Nine months of violence in Syria has left nearly 4,000 dead so far, and the rate of daily deaths is increasing. The government apparently believes that more violence is the only answer, and that the Assad's resigning and leaving the country is not an option (not with the International Criminal Court standing ready with arrest warrants and war crime indictments.).
November 22, 2011: Turkey had demanded that Assad step down as leader of Syria and that the government there stop killing its people. Many Syrians believe that Turkey could invade and quickly overthrow Assad and his army of child killers. The Turks have refused, so far, to consider that. Syria used to be part of the large Ottoman Empire, which often used troops to brutally put down Arab revolts. While the Arabs are forgetting that now, the Turks are not and consider such old school moves as bad for the image of modern Turkey.
Saudi Arabia is complaining that Syria is killing Saudi citizens in Syria, then claiming that the victims were Islamic terrorists. Saudi Arabia has been calling for an end to the violence in Syria, and demanding that the Assad dictatorship end. So has the king of Jordan, and just about everyone else in the region.
The UN General Assembly voted 122 votes to 13 (with 41 abstentions) to condemn the government violence in Syria.
November 21, 2011: The Arab League will meet on the 24
to discuss what to do next. Since Syria has lied to the Arab League repeatedly, and all Arab states have, to one degree or another, turned on the Assads, there are not too many options left short of lots of sanctions (which don’t work in the short term) and armed intervention. Many Arab states still oppose armed intervention, especially after seeing what happened in Libya (where a long-time dictator was overthrown and killed). Few Arab states are democracies, and the overthrow of a monarchy or dictatorship is seen as disturbing.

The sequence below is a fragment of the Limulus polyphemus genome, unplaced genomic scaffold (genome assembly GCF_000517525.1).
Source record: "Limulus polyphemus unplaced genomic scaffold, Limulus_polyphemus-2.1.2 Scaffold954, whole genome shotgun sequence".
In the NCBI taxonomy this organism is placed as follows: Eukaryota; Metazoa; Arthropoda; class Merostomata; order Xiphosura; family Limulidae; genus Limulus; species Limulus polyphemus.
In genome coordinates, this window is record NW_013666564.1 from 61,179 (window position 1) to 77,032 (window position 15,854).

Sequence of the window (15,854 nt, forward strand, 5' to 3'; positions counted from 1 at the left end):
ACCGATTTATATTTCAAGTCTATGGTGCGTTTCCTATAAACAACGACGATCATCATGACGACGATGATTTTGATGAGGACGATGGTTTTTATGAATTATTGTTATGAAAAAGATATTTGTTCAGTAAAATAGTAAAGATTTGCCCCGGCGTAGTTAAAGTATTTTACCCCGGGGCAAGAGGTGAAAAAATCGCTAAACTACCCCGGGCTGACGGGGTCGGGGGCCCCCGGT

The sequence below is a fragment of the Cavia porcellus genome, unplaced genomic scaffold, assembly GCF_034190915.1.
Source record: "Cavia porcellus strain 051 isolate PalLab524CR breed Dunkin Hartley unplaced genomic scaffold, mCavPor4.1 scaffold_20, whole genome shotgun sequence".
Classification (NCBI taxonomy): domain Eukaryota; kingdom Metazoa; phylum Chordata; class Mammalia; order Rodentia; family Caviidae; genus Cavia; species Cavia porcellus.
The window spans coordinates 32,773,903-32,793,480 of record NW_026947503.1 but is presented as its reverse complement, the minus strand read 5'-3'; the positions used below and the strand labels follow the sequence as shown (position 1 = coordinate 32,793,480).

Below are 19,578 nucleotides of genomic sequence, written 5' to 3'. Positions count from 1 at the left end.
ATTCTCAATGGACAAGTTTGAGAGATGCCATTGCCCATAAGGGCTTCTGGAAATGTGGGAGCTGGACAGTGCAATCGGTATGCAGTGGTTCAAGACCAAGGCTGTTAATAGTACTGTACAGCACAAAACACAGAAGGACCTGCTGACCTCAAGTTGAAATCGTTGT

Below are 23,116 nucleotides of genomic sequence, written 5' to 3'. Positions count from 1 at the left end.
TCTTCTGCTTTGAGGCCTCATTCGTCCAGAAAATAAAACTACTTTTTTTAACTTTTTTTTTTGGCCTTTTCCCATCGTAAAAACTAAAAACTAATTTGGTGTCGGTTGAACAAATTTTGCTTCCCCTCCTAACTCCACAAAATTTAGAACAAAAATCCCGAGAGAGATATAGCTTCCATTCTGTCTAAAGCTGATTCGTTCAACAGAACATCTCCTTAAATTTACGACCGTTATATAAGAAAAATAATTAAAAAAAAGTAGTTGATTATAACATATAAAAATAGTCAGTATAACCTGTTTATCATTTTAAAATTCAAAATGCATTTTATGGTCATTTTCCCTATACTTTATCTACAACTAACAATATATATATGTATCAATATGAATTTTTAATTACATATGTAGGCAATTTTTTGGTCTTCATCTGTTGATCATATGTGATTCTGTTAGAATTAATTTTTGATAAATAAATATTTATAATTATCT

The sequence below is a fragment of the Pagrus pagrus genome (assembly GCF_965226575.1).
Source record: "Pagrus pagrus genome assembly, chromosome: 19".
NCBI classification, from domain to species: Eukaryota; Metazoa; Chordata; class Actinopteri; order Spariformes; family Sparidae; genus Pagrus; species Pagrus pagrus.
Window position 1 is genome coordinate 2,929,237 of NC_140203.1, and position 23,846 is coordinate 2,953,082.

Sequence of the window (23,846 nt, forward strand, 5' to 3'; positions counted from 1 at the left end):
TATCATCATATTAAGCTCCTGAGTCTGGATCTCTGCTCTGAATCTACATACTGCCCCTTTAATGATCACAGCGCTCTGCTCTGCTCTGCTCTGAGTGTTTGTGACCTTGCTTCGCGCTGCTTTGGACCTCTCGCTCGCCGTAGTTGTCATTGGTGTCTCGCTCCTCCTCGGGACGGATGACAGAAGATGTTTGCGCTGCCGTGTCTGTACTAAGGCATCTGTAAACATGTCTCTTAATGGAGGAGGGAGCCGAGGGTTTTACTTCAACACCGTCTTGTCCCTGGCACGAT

November 20, 2011: In the capital, rebels fired an RPG rocket at the headquarters of the Baath Party. This was very embarrassing for the government, as it indicated that the headquarters of the ruling party was not safe from attack.
November 19, 2011: The three day Arab League deadline for the Assad government to halt its violence passed, and Syria just kept on killing civilians.
November 17, 2011: The Arab League gave Syria three days to stop killing its citizens, or face Arab League sanctions, or worse (like a call for armed intervention).
November 16, 2011: The government released over a thousand political prisoners. This was partly a good will gesture, and partly an effort to free up prison space for more recently arrested, and more dangerous, political opponents.
November 23, 2011: The growing number of attacks by former army men is causing the government to be careful which army units go where. This is because most of the troops are from religious groups that benefit little from the Assad dictatorship, and are suffering most from the current violence. The deserters have organized themselves, rather loosely, into the FSA (Free Syrian Army) and are carrying out more and more guerilla attacks. These are beginning to include assassinations of pro-Assad army and political leaders. Attacks on military bases are occurring, and desertions are increasing.